Model of a the famous CIA spy plane. Features motorized elevons, rotating and illuminated engines, motorized control mast and custom stickers.
Completion date: 16/06/2013
Power: electric (Power Functions)
Dimensions: length 92 studs / width 46 studs / height 13 studs
Weight: 1.002 kg
Motors: 1 x PF Medium, 2 x micromotor + 5 x PF Medium in the base
I have been tempted to try and build an aircraft for a long, long time. So long, actually, that I have bought the minifigs for this project no less than 3 years ago. It took me really long to get around to finally building it, because I had zero experience with LEGO aircraft outside the official sets, because the subject is somewhat exotic and there are few pieces that really fit it and even fewer builders that provide any points of reference. Eventually, being inspired by a whole line of great looking planes from a fellow LUGPol member mrutek, and having found a big and spectacular SR-71 by Lego Monster, I have made my first attempt at LEGO aircraft of any kind: this.
The original SR-71 Blackbird is nothing less than a legend, and a video below may explain some of the reasons for it:
If you don’t have time for watching it, let’s just put together some interesting, but not exactly well known facts:
- the SR-71 Blackbird holds the world record for the fastest air-breathing manned aircraft since 1976
- the Blackbird’s safe operational limit is the speed of Mach 3.3 and the altitude of almost 26,000 meters. What makes this plane unique is that it maintains speeds above Mach 3 for most of the flight, for a number of reasons, including the engines that need less fuel at higher speeds.
- the SR-71’s speed is limited by the engine air intake design, which could be overheated and melted at higher speeds. Back in 90’s there already was a new air intake design that would theoretically endure speeds up to Mach 6.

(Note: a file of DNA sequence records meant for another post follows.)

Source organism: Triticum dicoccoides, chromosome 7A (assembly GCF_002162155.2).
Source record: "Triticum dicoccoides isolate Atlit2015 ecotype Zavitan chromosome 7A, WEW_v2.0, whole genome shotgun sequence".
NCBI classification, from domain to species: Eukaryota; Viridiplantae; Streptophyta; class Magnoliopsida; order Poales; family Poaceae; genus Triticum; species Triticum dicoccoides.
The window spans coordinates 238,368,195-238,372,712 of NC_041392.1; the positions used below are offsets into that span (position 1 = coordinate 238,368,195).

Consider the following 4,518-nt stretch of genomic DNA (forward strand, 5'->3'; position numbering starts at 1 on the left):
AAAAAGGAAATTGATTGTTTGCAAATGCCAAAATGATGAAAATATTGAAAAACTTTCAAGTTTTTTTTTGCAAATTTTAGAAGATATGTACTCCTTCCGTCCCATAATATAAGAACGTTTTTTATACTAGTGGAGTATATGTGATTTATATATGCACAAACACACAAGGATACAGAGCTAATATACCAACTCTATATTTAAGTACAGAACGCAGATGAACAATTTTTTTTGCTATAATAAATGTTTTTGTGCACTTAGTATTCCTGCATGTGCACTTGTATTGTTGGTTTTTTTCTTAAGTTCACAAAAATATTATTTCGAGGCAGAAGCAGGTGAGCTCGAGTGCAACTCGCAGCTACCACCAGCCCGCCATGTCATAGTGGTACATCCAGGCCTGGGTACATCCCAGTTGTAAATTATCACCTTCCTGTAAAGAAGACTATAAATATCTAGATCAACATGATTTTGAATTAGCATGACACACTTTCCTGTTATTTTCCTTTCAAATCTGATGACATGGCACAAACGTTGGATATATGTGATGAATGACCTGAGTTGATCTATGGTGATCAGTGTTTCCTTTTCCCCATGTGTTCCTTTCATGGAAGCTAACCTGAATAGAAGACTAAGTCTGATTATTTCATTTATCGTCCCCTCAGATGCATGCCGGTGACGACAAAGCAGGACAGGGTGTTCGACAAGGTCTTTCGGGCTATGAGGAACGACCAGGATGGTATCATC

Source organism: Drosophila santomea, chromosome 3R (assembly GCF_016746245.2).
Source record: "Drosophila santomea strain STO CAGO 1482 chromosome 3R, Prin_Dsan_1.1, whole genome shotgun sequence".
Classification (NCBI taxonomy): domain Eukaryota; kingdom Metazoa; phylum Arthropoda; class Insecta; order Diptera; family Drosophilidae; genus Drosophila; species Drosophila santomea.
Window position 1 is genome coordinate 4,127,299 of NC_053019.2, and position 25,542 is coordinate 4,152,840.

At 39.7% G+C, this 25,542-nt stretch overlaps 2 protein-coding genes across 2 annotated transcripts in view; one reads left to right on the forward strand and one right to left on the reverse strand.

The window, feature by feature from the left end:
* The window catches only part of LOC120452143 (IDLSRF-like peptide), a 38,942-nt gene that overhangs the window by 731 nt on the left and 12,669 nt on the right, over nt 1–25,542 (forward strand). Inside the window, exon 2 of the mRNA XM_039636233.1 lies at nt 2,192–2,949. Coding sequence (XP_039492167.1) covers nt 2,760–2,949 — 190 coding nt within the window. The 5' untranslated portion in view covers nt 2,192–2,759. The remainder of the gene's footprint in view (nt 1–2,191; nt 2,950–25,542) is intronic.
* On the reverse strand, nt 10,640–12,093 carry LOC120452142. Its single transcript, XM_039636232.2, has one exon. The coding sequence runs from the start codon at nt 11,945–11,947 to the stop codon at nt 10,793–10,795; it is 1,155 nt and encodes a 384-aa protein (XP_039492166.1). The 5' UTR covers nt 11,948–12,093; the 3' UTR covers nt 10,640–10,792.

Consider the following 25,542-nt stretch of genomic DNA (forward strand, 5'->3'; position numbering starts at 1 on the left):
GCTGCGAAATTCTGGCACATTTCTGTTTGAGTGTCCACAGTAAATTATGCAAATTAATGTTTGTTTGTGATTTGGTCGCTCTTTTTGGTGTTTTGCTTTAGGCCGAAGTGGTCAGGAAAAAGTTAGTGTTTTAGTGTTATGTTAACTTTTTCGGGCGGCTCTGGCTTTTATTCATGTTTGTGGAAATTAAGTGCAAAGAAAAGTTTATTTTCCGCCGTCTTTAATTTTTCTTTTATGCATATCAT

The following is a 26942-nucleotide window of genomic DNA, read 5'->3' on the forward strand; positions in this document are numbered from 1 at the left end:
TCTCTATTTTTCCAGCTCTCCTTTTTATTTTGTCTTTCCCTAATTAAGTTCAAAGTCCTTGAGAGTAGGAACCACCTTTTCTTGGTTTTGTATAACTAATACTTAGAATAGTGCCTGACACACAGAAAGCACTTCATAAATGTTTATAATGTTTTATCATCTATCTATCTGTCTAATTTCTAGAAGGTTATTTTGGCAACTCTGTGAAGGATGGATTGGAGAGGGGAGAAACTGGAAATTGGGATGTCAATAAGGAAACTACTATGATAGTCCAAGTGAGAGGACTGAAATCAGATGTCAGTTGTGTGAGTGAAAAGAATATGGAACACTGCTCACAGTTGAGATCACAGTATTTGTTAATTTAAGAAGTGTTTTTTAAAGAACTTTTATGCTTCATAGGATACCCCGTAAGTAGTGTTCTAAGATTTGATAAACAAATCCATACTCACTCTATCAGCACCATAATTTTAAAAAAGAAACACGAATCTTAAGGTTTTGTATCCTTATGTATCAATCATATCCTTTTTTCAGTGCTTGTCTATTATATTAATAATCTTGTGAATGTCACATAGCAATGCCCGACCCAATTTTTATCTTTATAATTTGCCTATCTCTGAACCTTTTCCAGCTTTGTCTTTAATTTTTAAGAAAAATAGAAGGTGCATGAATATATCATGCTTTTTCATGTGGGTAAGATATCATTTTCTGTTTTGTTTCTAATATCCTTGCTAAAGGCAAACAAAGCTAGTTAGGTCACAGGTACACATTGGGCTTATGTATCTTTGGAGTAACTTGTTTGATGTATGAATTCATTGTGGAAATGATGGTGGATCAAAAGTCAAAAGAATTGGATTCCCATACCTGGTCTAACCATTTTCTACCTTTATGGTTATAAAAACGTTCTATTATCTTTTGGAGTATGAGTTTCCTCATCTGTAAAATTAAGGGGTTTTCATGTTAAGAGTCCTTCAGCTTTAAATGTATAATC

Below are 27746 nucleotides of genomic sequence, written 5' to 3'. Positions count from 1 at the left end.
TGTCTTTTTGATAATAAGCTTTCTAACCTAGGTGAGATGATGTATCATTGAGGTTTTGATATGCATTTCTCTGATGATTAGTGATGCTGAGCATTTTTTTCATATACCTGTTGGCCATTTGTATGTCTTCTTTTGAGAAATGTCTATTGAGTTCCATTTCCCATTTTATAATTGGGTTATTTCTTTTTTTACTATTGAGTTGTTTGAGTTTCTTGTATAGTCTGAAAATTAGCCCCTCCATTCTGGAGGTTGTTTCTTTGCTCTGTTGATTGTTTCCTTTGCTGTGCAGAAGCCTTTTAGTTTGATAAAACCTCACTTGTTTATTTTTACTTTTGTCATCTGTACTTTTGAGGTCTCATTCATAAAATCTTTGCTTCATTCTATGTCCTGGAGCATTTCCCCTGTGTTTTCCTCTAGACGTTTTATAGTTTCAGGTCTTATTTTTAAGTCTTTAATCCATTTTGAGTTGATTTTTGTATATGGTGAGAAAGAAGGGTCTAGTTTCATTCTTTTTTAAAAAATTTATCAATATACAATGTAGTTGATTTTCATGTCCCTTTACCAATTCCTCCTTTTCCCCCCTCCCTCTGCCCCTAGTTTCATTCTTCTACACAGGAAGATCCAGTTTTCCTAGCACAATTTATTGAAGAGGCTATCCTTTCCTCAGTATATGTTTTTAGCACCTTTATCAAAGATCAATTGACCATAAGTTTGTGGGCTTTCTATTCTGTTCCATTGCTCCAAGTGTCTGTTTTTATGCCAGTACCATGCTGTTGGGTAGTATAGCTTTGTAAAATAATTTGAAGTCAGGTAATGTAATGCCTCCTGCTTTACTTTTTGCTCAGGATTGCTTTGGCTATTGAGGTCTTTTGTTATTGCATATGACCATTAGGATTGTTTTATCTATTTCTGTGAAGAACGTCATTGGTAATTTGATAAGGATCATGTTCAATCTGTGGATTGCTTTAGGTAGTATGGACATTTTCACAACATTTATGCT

- the planning & preparation procedure for a single Blackbird flight is 36 hours long.
- 32 SR-71s were built and 12 lost to accidents. Not a single one was lost in enemy action.
- the Blackbird’s engines are unique turbojet-inside-a-ramjet hybrids. The cones in front of the engines are shock cones, used to slow the passing air down to subsonic speed, and they can be rectracted by a the plane’s computer at higher speeds.
- it takes a special cart housing two V8 engines to kickstart the SR-71’s engines, one at a time.
- at top speed, the Blackbird’s skin reaches temperatures as high as 316 °C. 85% of the plane’s structure is titanium, one of the few materials durable enough, and even the tires are made of aluminium/latex compound and pressurized up to 12 times the car’s tire pressure in order to withstand the heat.
- when heated up, the whole plane grows several inches longer. That required an unusual structural design, in which parts of the fuselage fit only loosely when on the ground, to expand into final shape when in air. It means, among other things, that the plane is leaking fuel, and it needs to be refueled in the air after a takeoff. A special JP-7 fuel is used for Blackbird, because it only lights in very high temperatures and thus makes the plane safe despite leaking.
- most of the wings surface is corrugated to form a skin that smooths out when the plane gets hot. That’s what the red lines on top of the Blackbird are for – they indicate to the ground crew the fragile surface that should not be stepped on.